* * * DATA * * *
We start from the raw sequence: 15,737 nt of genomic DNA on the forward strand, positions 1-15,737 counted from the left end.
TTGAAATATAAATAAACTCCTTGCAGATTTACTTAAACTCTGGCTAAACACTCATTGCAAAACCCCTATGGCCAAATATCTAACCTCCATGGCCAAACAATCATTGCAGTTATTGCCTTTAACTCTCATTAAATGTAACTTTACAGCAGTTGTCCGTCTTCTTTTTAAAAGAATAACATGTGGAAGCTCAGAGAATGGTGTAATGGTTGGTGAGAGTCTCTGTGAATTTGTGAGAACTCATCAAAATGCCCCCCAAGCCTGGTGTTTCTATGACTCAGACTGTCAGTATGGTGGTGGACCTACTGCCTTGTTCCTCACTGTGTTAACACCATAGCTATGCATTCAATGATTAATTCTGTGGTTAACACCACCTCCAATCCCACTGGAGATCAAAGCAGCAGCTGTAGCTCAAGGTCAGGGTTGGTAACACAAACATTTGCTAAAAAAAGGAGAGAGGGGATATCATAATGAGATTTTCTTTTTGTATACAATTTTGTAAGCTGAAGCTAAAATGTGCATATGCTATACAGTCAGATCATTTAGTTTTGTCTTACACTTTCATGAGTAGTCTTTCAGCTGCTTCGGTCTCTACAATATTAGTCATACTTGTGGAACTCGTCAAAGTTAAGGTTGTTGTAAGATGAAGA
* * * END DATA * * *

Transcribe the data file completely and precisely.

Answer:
We start from the raw sequence: 15,737 nt of genomic DNA on the forward strand, positions 1-15,737 counted from the left end.
TTGAAATATAAATAAACTCCTTGCAGATTTACTTAAACTCTGGCTAAACACTCATTGCAAAACCCCTATGGCCAAATATCTAACCTCCATGGCCAAACAATCATTGCAGTTATTGCCTTTAACTCTCATTAAATGTAACTTTACAGCAGTTGTCCGTCTTCTTTTTAAAAGAATAACATGTGGAAGCTCAGAGAATGGTGTAATGGTTGGTGAGAGTCTCTGTGAATTTGTGAGAACTCATCAAAATGCCCCCCAAGCCTGGTGTTTCTATGACTCAGACTGTCAGTATGGTGGTGGACCTACTGCCTTGTTCCTCACTGTGTTAACACCATAGCTATGCATTCAATGATTAATTCTGTGGTTAACACCACCTCCAATCCCACTGGAGATCAAAGCAGCAGCTGTAGCTCAAGGTCAGGGTTGGTAACACAAACATTTGCTAAAAAAAGGAGAGAGGGGATATCATAATGAGATTTTCTTTTTGTATACAATTTTGTAAGCTGAAGCTAAAATGTGCATATGCTATACAGTCAGATCATTTAGTTTTGTCTTACACTTTCATGAGTAGTCTTTCAGCTGCTTCGGTCTCTACAATATTAGTCATACTTGTGGAACTCGTCAAAGTTAAGGTTGTTGTAAGATGAAGA